Having recently returned from co-leading the Diocesan Pilgrimage to the Holy Land with the Bishop of Southwark, I was eager to begin Holy Week so that the fresh memories of Jerusalem could be brought to life again in the liturgy. It’s only a few weeks since we began on the first proper day of pilgrimage as most pilgrim groups do, standing at the top of the Mount of Olives and looking across at the view of the Temple Mount and the beautiful Dome of the Rock and being reminded that the rather precipitously steep road down is the route that Jesus would have taken. On this occasion it was pouring with rain and I mean pouring. As we left Dominus Flevit the road outside had become a river and we struggled to hang on to each other as we made our way down to the Garden of Gethsemane.

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The Mount of Olives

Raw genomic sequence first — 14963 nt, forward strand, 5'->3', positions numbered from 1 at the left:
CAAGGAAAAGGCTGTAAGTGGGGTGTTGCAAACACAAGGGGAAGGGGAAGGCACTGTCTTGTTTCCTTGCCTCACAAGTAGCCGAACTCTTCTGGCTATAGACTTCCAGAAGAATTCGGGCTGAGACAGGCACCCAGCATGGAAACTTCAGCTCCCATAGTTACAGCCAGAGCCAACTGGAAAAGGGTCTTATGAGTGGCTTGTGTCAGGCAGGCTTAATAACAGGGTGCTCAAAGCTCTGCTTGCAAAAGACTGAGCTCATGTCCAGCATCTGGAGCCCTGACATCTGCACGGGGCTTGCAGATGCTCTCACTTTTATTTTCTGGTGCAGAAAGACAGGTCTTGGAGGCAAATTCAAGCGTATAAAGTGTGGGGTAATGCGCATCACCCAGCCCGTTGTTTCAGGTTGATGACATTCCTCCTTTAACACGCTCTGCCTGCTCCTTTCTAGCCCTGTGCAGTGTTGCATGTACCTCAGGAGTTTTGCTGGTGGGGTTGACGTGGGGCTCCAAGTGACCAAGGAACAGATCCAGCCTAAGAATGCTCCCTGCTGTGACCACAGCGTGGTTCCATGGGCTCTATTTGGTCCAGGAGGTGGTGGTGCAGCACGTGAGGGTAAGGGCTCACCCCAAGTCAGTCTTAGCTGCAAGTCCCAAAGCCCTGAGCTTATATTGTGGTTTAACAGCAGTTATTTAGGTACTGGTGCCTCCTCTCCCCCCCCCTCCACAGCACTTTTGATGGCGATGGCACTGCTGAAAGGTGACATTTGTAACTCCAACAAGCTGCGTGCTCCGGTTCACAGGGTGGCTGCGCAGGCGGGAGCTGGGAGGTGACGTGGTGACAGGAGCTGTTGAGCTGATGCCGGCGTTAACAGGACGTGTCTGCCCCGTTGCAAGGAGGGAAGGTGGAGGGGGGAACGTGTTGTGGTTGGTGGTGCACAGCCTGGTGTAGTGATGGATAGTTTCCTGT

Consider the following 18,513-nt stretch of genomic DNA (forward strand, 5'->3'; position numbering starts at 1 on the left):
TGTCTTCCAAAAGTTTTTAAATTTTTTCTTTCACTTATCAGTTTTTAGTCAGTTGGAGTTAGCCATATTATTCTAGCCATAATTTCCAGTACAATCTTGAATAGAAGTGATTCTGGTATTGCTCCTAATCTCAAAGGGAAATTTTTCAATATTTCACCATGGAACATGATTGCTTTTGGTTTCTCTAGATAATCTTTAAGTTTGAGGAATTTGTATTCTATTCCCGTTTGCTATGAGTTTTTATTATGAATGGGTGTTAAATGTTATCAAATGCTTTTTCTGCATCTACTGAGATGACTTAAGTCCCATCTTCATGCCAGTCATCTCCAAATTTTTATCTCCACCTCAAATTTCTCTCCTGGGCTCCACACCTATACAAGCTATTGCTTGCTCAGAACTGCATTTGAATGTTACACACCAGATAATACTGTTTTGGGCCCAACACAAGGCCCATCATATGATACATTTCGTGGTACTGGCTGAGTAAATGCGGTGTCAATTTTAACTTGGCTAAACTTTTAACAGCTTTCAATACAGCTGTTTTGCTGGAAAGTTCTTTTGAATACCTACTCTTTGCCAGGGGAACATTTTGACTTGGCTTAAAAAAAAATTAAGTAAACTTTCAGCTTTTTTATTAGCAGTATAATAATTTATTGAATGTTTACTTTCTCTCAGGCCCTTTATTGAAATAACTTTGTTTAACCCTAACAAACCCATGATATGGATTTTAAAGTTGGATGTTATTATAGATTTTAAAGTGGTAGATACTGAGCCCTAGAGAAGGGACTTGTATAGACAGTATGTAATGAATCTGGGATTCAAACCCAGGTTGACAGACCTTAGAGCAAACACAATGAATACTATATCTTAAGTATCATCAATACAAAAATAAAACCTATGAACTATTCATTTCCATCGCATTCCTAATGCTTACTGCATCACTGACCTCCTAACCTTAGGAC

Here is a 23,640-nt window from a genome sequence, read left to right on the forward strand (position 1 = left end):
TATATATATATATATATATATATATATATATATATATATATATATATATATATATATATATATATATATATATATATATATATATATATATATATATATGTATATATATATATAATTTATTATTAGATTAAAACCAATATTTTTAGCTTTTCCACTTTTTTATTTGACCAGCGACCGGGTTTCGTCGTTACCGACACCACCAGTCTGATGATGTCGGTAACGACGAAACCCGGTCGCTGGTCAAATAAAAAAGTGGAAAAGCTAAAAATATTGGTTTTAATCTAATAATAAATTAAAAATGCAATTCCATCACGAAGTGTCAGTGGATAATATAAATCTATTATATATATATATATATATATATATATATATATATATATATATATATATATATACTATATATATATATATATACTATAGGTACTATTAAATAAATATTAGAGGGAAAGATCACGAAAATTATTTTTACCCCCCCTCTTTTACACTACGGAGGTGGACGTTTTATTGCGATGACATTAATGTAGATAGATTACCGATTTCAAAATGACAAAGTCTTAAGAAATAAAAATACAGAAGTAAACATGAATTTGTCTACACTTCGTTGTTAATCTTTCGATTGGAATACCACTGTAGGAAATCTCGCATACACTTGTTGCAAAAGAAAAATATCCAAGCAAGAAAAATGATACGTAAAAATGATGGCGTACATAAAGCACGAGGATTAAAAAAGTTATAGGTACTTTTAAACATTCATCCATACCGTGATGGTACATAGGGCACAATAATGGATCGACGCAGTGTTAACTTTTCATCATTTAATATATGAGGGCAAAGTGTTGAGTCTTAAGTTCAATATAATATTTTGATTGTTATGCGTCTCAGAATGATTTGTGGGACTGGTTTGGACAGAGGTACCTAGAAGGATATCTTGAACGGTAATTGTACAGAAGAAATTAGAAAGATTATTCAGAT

I woke this morning to a gentle shower of rain and that question that’s in the head of many priests on Palm Sunday morning ‘Will we get away with it this year?’ The IT is the outdoor procession and last year we didn’t – it was really raining and we had to make the difficult decision not to go out.  That was such a disappointment – the procession is so integral to the liturgy and doing a ‘figure of eight’ round the Cathedral just isn’t the same.

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The congregation arrives

 

Fortunately the weather wasn’t too bad as the time for the procession approached and we headed off to the Borough Market.  That’s where the first part of the liturgy is held.  In what is normally a packed space with market stalls and shoppers we pack with worshippers and it’s a great beginning.  Then out onto the Borough High Street and shocking the people wandering about there or passing by on one of the many buses.  You can see bafflement in people’s faces – ‘What are they doing?’ – for some it clicks and they remember, others remain baffled.  A builder working on the High Street stopped what he was doing and stood back and a Steward went and gave him a Palm Cross.  He really beamed with the most tremendous smile and proudly held it up to show his mates in the shop behind him. Some others joined us, caught up in the fun, just as must have happened on that first Palm Sunday.